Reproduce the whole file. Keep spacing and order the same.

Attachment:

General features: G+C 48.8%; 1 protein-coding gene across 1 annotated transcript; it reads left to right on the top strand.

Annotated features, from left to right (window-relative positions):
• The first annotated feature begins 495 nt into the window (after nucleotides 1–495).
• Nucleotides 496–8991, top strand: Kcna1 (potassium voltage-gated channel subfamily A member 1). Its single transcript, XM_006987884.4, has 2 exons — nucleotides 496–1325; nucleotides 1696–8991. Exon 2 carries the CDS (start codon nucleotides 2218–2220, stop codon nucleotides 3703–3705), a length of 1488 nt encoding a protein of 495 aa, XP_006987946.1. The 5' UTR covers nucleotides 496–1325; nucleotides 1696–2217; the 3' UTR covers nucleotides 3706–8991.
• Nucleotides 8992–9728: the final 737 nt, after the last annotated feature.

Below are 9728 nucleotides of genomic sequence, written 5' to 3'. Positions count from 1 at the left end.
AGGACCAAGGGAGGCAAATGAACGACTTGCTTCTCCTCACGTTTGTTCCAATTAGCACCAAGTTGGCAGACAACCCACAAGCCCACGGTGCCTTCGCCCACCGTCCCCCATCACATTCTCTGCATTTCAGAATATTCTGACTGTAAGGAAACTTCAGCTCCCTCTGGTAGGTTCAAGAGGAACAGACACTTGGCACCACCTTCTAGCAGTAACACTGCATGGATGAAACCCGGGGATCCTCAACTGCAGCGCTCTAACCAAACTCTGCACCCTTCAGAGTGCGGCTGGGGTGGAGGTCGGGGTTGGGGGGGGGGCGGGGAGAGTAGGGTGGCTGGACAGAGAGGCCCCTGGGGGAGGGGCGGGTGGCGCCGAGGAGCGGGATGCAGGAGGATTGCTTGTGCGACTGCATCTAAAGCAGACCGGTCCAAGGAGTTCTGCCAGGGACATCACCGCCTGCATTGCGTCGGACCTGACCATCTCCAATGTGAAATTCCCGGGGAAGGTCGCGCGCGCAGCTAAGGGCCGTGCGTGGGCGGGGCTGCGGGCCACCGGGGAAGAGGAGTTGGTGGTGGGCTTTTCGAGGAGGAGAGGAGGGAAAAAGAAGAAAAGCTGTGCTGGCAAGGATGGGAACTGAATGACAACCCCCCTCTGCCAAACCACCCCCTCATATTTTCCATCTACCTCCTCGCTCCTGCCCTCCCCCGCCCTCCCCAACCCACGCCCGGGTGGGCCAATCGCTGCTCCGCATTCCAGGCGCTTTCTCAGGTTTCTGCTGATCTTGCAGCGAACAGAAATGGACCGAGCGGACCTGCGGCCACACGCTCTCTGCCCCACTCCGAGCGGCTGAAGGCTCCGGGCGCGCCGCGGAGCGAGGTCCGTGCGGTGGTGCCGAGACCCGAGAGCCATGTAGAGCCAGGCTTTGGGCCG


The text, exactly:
General features: G+C 48.8%; 1 protein-coding gene across 1 annotated transcript; it reads left to right on the top strand.

Annotated features, from left to right (window-relative positions):
• The first annotated feature begins 495 nt into the window (after nucleotides 1–495).
• Nucleotides 496–8991, top strand: Kcna1 (potassium voltage-gated channel subfamily A member 1). Its single transcript, XM_006987884.4, has 2 exons — nucleotides 496–1325; nucleotides 1696–8991. Exon 2 carries the CDS (start codon nucleotides 2218–2220, stop codon nucleotides 3703–3705), a length of 1488 nt encoding a protein of 495 aa, XP_006987946.1. The 5' UTR covers nucleotides 496–1325; nucleotides 1696–2217; the 3' UTR covers nucleotides 3706–8991.
• Nucleotides 8992–9728: the final 737 nt, after the last annotated feature.

Below are 9728 nucleotides of genomic sequence, written 5' to 3'. Positions count from 1 at the left end.
AGGACCAAGGGAGGCAAATGAACGACTTGCTTCTCCTCACGTTTGTTCCAATTAGCACCAAGTTGGCAGACAACCCACAAGCCCACGGTGCCTTCGCCCACCGTCCCCCATCACATTCTCTGCATTTCAGAATATTCTGACTGTAAGGAAACTTCAGCTCCCTCTGGTAGGTTCAAGAGGAACAGACACTTGGCACCACCTTCTAGCAGTAACACTGCATGGATGAAACCCGGGGATCCTCAACTGCAGCGCTCTAACCAAACTCTGCACCCTTCAGAGTGCGGCTGGGGTGGAGGTCGGGGTTGGGGGGGGGGCGGGGAGAGTAGGGTGGCTGGACAGAGAGGCCCCTGGGGGAGGGGCGGGTGGCGCCGAGGAGCGGGATGCAGGAGGATTGCTTGTGCGACTGCATCTAAAGCAGACCGGTCCAAGGAGTTCTGCCAGGGACATCACCGCCTGCATTGCGTCGGACCTGACCATCTCCAATGTGAAATTCCCGGGGAAGGTCGCGCGCGCAGCTAAGGGCCGTGCGTGGGCGGGGCTGCGGGCCACCGGGGAAGAGGAGTTGGTGGTGGGCTTTTCGAGGAGGAGAGGAGGGAAAAAGAAGAAAAGCTGTGCTGGCAAGGATGGGAACTGAATGACAACCCCCCTCTGCCAAACCACCCCCTCATATTTTCCATCTACCTCCTCGCTCCTGCCCTCCCCCGCCCTCCCCAACCCACGCCCGGGTGGGCCAATCGCTGCTCCGCATTCCAGGCGCTTTCTCAGGTTTCTGCTGATCTTGCAGCGAACAGAAATGGACCGAGCGGACCTGCGGCCACACGCTCTCTGCCCCACTCCGAGCGGCTGAAGGCTCCGGGCGCGCCGCGGAGCGAGGTCCGTGCGGTGGTGCCGAGACCCGAGAGCCATGTAGAGCCAGGCTTTGGGCCG